Fully Funded PhD Available: Developing and Testing Low Cost Eddy Covariance

I would like to draw your attention to a fully funded PhD working on the development and testing of low cost Eddy Covariance. See full details here: The funding for this PhD is open to UK/EU/International applicants and the deadline for applications is the 14th January 2019. If your interested, please feel free to get in touch!

Background: Changing climate and land-use are affecting carbon dioxide (CO2) fluxes between the land-surface and the atmosphere. Recent climate mitigation approaches – such as carbon sequestration using Nature Based Solutions (NBS) – mean that it vital we have the tools to verify their success. Therefore, it is becoming increasingly important to accurately quantify these exchanges of CO2 at the ecosystem level.

The Challenge: The Eddy Covariance (EC) technique has the capability to provide the most direct measures of carbon dioxide (CO2) exchange between the land-surface and the atmosphere for whole ecosystems (Baldocchi, 2008). Indeed, in recent decades EC has become the state of the art for measuring whole ecosystem fluxes. In theory, at least, EC is ideally suited to monitoring and verifying the rates of carbon (C) sequestration achieved by Nature Based Solutions (NBS). However, the prohibitively high costs associated with conventional EC systems have presented a significant barrier to their widespread adoption (Hill, 2017).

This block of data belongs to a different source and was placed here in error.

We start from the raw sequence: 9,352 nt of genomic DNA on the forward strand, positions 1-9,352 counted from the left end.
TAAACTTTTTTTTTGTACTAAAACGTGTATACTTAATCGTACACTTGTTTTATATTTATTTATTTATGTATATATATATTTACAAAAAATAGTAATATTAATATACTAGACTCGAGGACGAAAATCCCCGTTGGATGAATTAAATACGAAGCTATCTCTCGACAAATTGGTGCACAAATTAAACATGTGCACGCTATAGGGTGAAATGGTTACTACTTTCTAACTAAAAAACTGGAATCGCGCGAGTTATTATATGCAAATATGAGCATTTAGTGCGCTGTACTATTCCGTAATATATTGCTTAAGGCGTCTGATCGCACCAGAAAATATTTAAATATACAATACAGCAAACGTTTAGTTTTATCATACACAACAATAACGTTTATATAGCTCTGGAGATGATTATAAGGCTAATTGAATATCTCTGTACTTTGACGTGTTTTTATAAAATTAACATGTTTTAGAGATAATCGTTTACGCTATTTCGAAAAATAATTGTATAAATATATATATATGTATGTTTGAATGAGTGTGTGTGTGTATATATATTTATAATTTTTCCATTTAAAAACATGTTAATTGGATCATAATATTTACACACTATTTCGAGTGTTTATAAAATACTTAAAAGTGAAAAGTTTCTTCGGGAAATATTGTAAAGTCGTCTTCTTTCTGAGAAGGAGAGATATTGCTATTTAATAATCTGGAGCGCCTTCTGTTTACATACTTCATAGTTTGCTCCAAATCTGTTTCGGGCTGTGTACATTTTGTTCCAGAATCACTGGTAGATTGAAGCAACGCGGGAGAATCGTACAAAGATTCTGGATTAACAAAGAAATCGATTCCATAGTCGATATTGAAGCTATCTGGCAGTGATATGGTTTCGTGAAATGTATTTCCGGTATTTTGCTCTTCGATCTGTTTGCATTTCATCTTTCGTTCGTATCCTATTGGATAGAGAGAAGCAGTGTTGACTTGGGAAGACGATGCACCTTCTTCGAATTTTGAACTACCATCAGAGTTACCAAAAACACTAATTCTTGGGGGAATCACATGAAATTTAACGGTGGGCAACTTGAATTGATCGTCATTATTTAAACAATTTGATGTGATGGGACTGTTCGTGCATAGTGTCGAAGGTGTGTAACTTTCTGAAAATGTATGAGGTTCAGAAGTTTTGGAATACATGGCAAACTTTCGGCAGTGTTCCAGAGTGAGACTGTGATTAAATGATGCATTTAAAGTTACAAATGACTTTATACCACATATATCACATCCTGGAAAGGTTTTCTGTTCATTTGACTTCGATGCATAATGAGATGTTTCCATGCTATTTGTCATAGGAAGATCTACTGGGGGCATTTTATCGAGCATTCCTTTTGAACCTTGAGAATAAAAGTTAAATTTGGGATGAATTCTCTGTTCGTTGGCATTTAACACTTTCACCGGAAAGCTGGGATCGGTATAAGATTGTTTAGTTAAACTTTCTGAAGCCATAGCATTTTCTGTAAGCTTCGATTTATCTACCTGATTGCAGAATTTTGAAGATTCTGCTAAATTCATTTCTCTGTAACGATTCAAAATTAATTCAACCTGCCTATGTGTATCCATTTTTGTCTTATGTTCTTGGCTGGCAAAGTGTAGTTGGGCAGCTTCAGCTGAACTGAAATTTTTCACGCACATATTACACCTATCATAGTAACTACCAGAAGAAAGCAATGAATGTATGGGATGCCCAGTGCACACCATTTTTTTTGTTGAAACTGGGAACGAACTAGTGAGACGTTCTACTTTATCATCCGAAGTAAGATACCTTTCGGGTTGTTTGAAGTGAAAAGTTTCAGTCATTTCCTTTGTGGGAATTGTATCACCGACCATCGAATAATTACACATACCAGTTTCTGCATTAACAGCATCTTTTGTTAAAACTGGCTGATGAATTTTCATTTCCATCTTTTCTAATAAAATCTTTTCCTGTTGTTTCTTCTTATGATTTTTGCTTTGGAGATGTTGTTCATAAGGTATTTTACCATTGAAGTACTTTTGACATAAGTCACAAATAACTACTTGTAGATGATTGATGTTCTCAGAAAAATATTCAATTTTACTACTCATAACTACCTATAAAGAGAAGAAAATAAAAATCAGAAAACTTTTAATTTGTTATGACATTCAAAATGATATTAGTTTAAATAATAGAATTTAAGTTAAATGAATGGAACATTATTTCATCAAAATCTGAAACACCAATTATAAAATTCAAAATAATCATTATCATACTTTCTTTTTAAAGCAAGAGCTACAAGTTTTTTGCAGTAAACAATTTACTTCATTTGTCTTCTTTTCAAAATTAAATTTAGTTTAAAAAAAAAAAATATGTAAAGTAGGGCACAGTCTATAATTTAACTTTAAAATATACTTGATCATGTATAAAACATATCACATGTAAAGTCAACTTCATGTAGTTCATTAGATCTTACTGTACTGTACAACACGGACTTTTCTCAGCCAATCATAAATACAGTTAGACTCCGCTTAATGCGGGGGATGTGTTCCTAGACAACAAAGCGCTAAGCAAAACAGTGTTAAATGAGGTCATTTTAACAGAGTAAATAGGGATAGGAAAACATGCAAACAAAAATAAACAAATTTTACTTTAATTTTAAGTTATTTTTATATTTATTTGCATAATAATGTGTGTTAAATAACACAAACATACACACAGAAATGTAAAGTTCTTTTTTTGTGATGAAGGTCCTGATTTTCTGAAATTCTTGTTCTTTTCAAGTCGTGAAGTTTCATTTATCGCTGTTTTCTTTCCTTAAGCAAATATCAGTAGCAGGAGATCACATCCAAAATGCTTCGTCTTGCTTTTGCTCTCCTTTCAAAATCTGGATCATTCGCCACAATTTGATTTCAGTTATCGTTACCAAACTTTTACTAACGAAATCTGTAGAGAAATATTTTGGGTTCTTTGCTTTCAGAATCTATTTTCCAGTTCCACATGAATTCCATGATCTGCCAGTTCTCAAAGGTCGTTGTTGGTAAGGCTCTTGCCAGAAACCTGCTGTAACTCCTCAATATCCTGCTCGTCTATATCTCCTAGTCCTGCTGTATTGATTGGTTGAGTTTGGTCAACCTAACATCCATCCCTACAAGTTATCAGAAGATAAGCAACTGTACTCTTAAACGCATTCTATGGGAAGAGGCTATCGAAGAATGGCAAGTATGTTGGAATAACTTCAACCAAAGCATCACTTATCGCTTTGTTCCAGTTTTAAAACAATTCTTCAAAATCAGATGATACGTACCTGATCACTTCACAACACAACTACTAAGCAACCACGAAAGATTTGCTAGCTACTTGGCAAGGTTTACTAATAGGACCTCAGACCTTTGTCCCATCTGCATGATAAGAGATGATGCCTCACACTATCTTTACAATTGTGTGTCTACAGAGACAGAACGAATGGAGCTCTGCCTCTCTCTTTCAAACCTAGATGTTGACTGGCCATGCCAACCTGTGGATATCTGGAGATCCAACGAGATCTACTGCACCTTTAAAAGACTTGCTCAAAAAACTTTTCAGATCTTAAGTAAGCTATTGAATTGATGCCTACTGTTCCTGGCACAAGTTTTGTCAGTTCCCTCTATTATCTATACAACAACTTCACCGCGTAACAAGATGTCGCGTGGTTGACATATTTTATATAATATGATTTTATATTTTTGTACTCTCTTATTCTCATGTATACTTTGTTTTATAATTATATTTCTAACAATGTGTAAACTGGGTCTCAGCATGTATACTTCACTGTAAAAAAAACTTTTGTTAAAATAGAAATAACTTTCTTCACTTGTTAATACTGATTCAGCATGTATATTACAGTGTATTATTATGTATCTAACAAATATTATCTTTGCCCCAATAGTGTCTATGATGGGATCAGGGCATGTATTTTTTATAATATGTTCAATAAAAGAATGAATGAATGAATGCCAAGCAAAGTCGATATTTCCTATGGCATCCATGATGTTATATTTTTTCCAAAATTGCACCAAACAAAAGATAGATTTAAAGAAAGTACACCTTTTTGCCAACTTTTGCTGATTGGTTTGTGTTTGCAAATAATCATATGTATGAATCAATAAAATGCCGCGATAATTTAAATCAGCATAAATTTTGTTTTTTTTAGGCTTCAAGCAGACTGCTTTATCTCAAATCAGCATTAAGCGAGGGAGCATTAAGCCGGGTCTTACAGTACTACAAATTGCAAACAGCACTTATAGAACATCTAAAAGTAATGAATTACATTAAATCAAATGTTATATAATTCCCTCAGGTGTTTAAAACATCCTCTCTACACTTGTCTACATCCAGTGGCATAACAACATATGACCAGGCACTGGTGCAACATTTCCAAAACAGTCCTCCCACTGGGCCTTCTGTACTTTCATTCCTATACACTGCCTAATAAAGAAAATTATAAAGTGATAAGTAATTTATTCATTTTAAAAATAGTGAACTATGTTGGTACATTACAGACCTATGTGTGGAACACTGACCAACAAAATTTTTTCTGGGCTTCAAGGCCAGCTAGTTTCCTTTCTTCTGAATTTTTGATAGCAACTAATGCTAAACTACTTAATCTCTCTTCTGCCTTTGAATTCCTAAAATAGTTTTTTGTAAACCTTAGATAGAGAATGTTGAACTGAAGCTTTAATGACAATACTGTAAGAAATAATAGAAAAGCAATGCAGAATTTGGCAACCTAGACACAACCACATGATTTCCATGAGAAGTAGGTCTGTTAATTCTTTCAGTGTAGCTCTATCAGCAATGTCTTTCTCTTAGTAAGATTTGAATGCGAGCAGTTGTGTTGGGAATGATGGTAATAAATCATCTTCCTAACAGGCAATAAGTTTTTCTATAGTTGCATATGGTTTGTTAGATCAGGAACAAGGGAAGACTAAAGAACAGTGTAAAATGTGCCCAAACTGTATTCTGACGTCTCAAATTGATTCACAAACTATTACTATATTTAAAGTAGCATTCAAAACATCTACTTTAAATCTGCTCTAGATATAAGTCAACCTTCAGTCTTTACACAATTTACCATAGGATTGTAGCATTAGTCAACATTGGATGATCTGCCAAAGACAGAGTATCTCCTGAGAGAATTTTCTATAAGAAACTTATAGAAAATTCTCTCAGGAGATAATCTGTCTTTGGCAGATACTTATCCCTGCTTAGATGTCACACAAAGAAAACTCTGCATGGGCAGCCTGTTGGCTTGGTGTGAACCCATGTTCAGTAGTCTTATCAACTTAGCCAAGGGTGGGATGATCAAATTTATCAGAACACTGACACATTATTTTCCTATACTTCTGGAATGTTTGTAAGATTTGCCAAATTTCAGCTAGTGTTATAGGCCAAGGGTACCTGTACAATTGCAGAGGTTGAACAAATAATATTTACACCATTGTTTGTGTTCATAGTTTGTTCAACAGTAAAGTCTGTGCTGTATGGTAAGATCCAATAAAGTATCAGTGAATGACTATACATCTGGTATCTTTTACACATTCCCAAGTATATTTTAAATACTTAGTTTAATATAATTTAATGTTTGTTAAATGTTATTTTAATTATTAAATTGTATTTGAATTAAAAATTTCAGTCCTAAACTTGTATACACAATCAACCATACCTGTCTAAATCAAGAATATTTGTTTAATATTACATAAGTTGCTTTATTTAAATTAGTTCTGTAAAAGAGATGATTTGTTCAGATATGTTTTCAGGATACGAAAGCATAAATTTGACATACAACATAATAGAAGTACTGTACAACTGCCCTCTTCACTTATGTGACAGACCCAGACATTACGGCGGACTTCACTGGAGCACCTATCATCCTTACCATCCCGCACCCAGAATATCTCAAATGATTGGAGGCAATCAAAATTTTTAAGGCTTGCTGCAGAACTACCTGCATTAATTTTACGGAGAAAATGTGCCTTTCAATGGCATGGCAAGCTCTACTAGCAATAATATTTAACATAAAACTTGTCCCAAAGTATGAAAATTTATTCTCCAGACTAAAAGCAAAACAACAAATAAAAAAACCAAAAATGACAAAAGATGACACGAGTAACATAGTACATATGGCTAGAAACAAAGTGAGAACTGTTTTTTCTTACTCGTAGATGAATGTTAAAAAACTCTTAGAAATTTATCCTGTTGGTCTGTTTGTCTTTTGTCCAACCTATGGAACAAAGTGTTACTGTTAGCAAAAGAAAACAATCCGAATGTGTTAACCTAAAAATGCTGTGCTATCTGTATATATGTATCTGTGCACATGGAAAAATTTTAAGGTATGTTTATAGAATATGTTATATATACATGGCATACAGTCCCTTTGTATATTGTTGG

The PhD: In this PhD, you will join a project – funded by Shell – to improve low cost EC instrumentation and to facilitate the monitoring and verification of carbon sequestration projects. You will help improve and test the low cost EC system by developing and testing instruments and/or developing data logging and processing software. The developments will be tested both in the laboratory, and during field work at the Rothamsted Research Farm platform in North Wyke, Devon, a National Capability funded by the BBSRC (Orr et al., 2016; https://www.rothamsted.ac.uk/north-wyke-farm-platform).

This PhD would suit a motivated candidate, who is interested in improving our understanding of environmental science through designing and building new instrumentation (including the physical hardware and/or the analysis software).

Leave a Reply